Jason Marsh: So how did that happened? Did you approach Brighthouse or did they approach you?
Conti Moore: I approached Brighthouse.
Jason Marsh: And so when you approached them, what was the process that happened there in terms of identifying the audience that you want to target and then selecting the programming that you wanted to run your spots on?
Conti Moore: Well, my rep from Brighthouse, Robert, came out with me. He was really good as far as helping me figure out who I want to reach and what are my goals. Because what you see a lot of times in marketing is people try to reach everybody. It’s better to pick a niche; a niche.
Adriana Linares: We have this conversation on this show all the time.
Jason Marsh: It’s pronounced niche.
Adriana Linares: No, it is not. Jason says he likes to split the difference between niche and niche.
Conti Moore: Niche.
Jason Marsh: Niche. Go ahead.
Conti Moore: So I basically figured out that I don’t want to target everybody. I want to target a particular group, so I said men. So then what my rep did-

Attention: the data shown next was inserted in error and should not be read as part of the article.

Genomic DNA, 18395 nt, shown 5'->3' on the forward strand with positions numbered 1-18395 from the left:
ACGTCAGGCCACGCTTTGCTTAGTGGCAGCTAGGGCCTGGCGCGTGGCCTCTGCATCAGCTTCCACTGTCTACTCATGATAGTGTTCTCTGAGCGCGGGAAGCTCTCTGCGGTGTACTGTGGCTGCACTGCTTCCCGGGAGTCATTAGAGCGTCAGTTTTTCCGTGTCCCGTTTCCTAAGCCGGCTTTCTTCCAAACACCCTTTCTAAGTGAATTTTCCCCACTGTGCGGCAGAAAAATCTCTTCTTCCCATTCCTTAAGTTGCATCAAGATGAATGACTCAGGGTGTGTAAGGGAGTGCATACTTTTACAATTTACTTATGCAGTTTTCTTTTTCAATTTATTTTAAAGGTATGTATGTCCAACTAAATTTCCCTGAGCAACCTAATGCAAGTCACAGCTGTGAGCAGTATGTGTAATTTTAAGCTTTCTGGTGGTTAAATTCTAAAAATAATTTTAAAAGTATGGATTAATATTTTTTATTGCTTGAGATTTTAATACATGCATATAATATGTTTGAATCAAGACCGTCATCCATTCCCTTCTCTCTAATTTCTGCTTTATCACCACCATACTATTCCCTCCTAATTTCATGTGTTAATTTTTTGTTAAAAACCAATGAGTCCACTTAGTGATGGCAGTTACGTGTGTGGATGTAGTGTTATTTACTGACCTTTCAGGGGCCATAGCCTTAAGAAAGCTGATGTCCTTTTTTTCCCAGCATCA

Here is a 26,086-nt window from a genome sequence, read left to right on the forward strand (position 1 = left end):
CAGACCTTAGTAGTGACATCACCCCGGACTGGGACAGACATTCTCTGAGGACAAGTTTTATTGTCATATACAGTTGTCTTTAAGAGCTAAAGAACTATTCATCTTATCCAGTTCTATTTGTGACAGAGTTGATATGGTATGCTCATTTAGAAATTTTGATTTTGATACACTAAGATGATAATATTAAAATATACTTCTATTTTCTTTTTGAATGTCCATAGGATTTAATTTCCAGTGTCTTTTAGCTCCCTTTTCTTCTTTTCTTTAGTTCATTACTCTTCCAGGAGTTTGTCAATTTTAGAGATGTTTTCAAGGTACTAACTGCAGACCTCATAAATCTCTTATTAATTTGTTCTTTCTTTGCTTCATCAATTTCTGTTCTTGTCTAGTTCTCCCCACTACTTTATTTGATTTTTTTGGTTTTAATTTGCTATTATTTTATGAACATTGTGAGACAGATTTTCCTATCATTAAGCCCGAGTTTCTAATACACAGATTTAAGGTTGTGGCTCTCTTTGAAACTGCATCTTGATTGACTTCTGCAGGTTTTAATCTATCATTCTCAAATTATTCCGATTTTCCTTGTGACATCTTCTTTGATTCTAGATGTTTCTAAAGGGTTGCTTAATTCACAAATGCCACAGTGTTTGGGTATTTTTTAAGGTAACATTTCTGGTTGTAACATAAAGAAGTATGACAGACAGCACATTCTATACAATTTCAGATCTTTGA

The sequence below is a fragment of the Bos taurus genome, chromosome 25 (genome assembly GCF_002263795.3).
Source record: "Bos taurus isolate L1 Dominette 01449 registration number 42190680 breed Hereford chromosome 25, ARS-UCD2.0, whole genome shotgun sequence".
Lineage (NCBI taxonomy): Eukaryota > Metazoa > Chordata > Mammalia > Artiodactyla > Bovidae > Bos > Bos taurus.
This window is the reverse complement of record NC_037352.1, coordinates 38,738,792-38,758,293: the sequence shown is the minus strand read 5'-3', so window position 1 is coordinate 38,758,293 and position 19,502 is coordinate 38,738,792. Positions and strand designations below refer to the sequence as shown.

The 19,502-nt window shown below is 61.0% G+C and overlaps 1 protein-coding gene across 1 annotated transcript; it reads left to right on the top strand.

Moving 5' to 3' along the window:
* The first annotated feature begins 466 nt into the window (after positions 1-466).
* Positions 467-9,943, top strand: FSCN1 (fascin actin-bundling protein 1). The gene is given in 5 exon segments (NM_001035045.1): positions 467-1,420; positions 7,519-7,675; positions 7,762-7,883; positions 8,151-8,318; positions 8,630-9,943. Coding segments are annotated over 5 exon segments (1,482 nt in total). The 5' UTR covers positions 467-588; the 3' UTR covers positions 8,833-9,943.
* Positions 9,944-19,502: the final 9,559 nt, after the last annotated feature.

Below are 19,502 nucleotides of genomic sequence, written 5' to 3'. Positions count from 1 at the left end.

Jason Marsh: That really narrows it down.
Conti Moore: Well, you know, child support, divorce. I don’t want to target necessarily everyone, but who could I figure out and basically customize the commercial.
Jason Marsh: Are you targeting a specific age demographics? Obviously men’s going to encompass 50% of the population. But within that, how do you drill down and really fine tune in the audience you want to reach?
Conti Moore: When you first start off, you really don’t necessarily know. So you have to figure out what you want to try, and then if it’s not working, you can kind of tweak it. So we started off with just men generally, but then we tweaked it since then. Because what you see is with child support or with custody issues, sometimes the man will remarry and it’s his new wife or new significant other that will make the phone call to help fix the child support or help fix the custody. So I learned that through the process and so we tweaked it to where it’s not all on ESPN, but we have a little bit of Lifetime, a little bit of TLC in there as well to reach those significant others who want to make sure their husband or their boyfriend fixes whatever the issue is.